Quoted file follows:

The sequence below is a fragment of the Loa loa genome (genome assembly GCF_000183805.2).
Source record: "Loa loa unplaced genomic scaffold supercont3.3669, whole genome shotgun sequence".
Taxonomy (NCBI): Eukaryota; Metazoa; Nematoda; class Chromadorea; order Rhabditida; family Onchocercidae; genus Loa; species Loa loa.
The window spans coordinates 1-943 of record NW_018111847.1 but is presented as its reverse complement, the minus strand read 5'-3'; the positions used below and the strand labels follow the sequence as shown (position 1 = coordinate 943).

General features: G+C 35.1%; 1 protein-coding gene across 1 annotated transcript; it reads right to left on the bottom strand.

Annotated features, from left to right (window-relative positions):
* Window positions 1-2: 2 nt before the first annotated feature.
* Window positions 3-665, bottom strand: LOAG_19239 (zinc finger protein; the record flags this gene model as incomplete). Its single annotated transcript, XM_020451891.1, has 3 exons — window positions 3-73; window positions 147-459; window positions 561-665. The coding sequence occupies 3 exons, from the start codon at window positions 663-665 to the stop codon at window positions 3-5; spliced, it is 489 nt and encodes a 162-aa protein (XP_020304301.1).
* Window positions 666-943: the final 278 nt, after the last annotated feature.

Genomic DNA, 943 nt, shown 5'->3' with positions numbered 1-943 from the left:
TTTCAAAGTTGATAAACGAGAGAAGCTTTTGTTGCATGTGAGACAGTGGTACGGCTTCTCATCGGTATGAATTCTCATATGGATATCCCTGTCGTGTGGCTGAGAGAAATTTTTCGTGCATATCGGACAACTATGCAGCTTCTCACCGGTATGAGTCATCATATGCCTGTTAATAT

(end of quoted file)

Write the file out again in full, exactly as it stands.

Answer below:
The sequence below is a fragment of the Loa loa genome (genome assembly GCF_000183805.2).
Source record: "Loa loa unplaced genomic scaffold supercont3.3669, whole genome shotgun sequence".
Taxonomy (NCBI): Eukaryota; Metazoa; Nematoda; class Chromadorea; order Rhabditida; family Onchocercidae; genus Loa; species Loa loa.
The window spans coordinates 1-943 of record NW_018111847.1 but is presented as its reverse complement, the minus strand read 5'-3'; the positions used below and the strand labels follow the sequence as shown (position 1 = coordinate 943).

General features: G+C 35.1%; 1 protein-coding gene across 1 annotated transcript; it reads right to left on the bottom strand.

Annotated features, from left to right (window-relative positions):
* Window positions 1-2: 2 nt before the first annotated feature.
* Window positions 3-665, bottom strand: LOAG_19239 (zinc finger protein; the record flags this gene model as incomplete). Its single annotated transcript, XM_020451891.1, has 3 exons — window positions 3-73; window positions 147-459; window positions 561-665. The coding sequence occupies 3 exons, from the start codon at window positions 663-665 to the stop codon at window positions 3-5; spliced, it is 489 nt and encodes a 162-aa protein (XP_020304301.1).
* Window positions 666-943: the final 278 nt, after the last annotated feature.

Genomic DNA, 943 nt, shown 5'->3' with positions numbered 1-943 from the left:
TTTCAAAGTTGATAAACGAGAGAAGCTTTTGTTGCATGTGAGACAGTGGTACGGCTTCTCATCGGTATGAATTCTCATATGGATATCCCTGTCGTGTGGCTGAGAGAAATTTTTCGTGCATATCGGACAACTATGCAGCTTCTCACCGGTATGAGTCATCATATGCCTGTTAATAT